There's nothing particularly Mormon, or American, about "Ubi Caritas." It's a Gregorian chant at least 11 centuries old that was rearranged by French composer Maurice Durufle in 1960 and has been sung by church choral groups around the world.

But I can tell you that when it’s performed by a certain famous choir in a certain quirky old building in downtown Salt Lake City, that melody works a particular magic.

The voices rise and fall, singing a cappella in Latin. The sound ripples to the back of the hall, guided by the curving plaster ceiling. The final "amen" grows to 10, 15, 20 syllables, each one a slow-motion acrobat in flight.

That's how it went on a recent Sunday morning at the Salt Lake Tabernacle at Temple Square, a singular American music venue commissioned by Brigham Young and completed in 1867.

The 360 singers are now known as the Tabernacle Choir at Temple Square since Oct. 5, when leaders of the Church of Jesus Christ of Latter-day Saints changed the name from the Mormon Tabernacle Choir.

In Salt Lake City, Utah, an aerial view of the Temple, Visitors Center, Tabernacle, and Conference Center on Temple Square.
www.lds.org
In Salt Lake City, Utah, an aerial view of the Temple, Visitors Center, Tabernacle, and Conference Center on Temple Square.

As for the building that houses them, one unimpressed 19th century visitor called it “a pumpkin half-buried in the sand.” To me, as light danced on its aluminum roof (a 1947 addition), the tabernacle looked like a surfacing submarine.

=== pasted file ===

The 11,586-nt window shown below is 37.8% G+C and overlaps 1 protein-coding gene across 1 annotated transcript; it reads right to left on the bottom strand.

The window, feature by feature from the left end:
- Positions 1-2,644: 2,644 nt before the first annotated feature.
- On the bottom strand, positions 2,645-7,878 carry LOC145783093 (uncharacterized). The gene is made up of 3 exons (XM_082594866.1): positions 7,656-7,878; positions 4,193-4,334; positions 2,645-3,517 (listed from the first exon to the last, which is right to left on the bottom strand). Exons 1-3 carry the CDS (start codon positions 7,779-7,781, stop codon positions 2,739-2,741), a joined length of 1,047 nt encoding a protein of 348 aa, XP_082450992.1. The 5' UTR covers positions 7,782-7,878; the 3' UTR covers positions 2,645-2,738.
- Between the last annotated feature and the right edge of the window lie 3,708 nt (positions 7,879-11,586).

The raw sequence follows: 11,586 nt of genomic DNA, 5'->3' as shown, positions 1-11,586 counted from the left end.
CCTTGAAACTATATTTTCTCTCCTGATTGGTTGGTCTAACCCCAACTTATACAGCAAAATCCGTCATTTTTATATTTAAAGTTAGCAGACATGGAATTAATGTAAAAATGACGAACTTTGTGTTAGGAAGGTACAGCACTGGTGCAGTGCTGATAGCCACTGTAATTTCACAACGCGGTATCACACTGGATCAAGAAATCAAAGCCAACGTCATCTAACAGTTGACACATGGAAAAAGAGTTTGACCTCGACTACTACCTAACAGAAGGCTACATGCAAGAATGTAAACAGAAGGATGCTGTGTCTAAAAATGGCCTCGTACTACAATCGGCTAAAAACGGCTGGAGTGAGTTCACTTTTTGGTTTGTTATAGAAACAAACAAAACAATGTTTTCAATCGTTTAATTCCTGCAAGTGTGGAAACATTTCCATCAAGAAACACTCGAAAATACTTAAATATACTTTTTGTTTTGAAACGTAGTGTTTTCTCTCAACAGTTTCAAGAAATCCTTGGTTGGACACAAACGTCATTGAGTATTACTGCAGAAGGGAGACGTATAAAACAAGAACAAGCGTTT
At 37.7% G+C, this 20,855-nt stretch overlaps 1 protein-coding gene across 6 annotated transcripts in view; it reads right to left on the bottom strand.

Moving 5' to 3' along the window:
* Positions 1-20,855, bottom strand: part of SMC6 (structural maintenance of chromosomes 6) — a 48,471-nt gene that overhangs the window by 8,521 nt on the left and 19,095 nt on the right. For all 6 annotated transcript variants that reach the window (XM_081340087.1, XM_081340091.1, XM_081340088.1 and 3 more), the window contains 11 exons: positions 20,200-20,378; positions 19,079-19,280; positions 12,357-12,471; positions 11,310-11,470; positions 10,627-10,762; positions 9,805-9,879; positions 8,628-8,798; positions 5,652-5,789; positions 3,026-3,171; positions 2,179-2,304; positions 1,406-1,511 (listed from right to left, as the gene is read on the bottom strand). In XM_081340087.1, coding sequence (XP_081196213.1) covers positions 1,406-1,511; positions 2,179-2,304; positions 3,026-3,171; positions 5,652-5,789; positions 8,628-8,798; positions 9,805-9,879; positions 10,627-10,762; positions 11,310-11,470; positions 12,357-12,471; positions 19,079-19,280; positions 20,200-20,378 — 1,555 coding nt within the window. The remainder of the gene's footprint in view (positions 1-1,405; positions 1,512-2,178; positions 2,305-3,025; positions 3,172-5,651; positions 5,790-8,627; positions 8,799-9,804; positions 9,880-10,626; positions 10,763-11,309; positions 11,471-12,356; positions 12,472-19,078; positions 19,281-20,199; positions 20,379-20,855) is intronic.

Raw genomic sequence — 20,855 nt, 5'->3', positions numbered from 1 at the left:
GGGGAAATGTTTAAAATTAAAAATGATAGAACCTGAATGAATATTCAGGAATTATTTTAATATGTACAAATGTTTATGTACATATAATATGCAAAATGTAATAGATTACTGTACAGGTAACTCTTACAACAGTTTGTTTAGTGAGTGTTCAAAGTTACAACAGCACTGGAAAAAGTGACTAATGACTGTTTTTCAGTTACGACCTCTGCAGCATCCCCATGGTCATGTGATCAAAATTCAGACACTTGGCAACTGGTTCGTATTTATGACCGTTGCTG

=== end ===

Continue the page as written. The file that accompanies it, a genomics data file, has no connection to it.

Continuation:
That shiny roof is a great disguise for a frontier relic and a striking element among the landmark church buildings that make up Temple Square.

The history is more than enough reason to eavesdrop on choir practice (most Thursday nights) or to see a broadcast performance (Sunday mornings) or to drop by to hear a pin drop (hourly from 9 to 9 to show off the hall's acoustics).

A Thursday night rehearsal in the tabernacle, free to the public at 7:30, is a good place to start.

Once you're inside, look at the choir loft, where members will be meandering to their assigned seats, men on one side, women on the other, and making notes on their sheet music.

Music director Mack Wilberg probably will be up front with a microphone, delivering corrections and commendations with a dry wit: "Ladies, you sound great. Men, you've got to listen more to the ladies."

In Salt Lake City, Utah, Tabernacle Choir singers take a snack break just before their usual Sunday broadcast performance at the Salt Lake Tabernacle at Temple Square.